Biodiversity Information Science and Standards : Conference Abstract
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Conference Abstract
New Developments and Future Vision of the Nomenclatural Database IPNI and the Taxonomic Database WCVP
expand article infoRafaël Govaerts, Helen Hartley, Jonathan Krieger, Emma Wrankmore
‡ Royal Botanic Gardens, Kew, Richmond, United Kingdom
Open Access

Abstract

IPNI (International Plant Names Index) has been providing nomenclatural data in one form or another for the past 138 years. Over the past decade, great progress has been made in improving the data and making it accessible via a new website. We will be showcasing the new features that have been added to the website, in particular the latest addition, name registration. While obligatory name registration has already been in place for fungi for a decade, we will be highlighting the opportunities it will bring to vascular plant sciences and our ever-increasing pace of data needs. Name registration will lighten the burden of finding newly published names and entering them into the IPNI database, allowing the IPNI curation team to focus on other aspects that have been left behind, like data standardisation. We will also be revisiting some of the longstanding features of IPNI like the LSID (Life Sciences Identifier), which has been used on the IPNI website since its launch in the year 2000, even though new projects still continue to invent their own identifiers. We will look into why this is and how these can improve the efficiency of curating databases that contain plant names, including WFO (World Flora Online).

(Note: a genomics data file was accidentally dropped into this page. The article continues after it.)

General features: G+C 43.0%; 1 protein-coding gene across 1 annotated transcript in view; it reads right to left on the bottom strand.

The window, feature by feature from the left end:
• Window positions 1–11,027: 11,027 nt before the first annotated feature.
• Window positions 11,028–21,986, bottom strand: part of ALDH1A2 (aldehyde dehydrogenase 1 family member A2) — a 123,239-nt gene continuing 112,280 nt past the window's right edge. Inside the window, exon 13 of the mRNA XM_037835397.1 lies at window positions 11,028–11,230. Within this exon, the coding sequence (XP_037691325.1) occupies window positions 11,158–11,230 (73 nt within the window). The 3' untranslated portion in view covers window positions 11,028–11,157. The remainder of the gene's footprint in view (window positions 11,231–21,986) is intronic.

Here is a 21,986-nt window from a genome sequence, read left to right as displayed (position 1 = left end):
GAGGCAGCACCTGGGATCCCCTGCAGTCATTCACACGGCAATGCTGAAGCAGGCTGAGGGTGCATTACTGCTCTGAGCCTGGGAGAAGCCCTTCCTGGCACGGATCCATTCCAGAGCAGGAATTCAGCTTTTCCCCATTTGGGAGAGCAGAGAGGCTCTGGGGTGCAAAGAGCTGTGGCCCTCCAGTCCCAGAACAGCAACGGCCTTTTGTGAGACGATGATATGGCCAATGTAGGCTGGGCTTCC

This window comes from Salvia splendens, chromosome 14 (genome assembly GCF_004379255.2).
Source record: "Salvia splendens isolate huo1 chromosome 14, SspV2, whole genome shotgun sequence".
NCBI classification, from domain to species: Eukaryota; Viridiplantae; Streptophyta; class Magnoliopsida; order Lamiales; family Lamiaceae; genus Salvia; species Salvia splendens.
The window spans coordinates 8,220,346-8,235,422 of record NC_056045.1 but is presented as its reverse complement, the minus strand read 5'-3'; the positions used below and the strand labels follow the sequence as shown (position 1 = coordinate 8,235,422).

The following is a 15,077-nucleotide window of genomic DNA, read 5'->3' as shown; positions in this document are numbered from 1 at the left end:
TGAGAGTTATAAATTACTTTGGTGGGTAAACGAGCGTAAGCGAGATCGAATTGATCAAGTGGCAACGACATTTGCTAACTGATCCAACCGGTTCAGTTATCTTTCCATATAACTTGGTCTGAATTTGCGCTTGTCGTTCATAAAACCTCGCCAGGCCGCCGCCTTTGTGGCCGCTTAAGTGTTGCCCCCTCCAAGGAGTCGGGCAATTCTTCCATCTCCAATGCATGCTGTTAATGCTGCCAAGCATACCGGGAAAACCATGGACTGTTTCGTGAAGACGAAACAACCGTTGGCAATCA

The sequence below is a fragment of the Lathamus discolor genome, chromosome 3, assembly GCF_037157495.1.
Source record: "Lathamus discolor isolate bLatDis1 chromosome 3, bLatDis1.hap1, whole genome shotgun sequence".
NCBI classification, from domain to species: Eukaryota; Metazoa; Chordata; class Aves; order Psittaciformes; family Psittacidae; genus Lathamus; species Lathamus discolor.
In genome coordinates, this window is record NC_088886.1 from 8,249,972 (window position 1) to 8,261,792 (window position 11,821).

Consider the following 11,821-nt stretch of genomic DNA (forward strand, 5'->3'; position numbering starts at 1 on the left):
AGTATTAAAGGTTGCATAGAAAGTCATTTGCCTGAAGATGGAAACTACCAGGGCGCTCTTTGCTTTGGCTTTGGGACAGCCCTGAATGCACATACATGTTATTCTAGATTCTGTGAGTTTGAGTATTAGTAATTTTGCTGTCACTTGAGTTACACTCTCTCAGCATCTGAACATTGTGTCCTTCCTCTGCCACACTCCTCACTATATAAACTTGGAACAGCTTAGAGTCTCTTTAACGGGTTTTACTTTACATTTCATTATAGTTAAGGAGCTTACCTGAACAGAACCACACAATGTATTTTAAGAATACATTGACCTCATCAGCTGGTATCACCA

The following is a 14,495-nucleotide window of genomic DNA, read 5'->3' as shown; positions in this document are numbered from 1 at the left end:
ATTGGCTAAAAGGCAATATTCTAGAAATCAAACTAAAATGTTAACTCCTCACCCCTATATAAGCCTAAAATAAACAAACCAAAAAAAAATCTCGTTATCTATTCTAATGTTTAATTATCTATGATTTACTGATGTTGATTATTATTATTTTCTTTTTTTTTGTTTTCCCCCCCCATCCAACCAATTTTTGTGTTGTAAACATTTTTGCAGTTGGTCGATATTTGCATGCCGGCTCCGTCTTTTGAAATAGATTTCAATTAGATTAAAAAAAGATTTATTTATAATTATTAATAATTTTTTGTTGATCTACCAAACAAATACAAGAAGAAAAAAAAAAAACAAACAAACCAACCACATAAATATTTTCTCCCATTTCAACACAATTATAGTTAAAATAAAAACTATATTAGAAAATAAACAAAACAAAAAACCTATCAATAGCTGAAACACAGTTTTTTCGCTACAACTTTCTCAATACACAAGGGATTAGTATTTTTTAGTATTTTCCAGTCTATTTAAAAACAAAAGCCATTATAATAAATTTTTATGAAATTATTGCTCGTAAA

For the past 34 years, the IPNI data have been the basis for the taxonomic database, WCVP (World Checklist of Vascular Plants), which records both synonymy and biogeography of vascular plants. Since 2014, both these datasets are curated as part of the same team resulting in greater coordination and data improvements on both sides. WCSP contains some 200,000 names that are not in IPNI and the process has now started to add them to IPNI. IPNI LSIDs have also been added to WCVP, increasing the opportunities of linking to other programmes, like WFO. A widespread utilisation of IPNI LSIDS would offer the opportunity to combine different global plant checklists, allowing users to choose under which taxonomy they want to see data and forego the requirement for one globally agreed taxonomy. However, IPNI and WCVP are still stand-alone legacy database systems, which limit their functionality in a continually changing landscape of user needs.

Although half of the WCVP data have been reviewed by experts, more integrated access is needed to speed up the review of the other half and continued direct access by these expert groups, including some of the TENs (Taxonomic Expert Networks) established for WFO. We will investigate the possible synergies that may be possible by combining the day-to-day grind of WCVP data management and expert input.

Keywords

IPNI, WCVP, nomenclature, taxonomy, plant names

Presenting author

Rafaël Govaerts, Helen Hartley

Presented at

TDWG 2022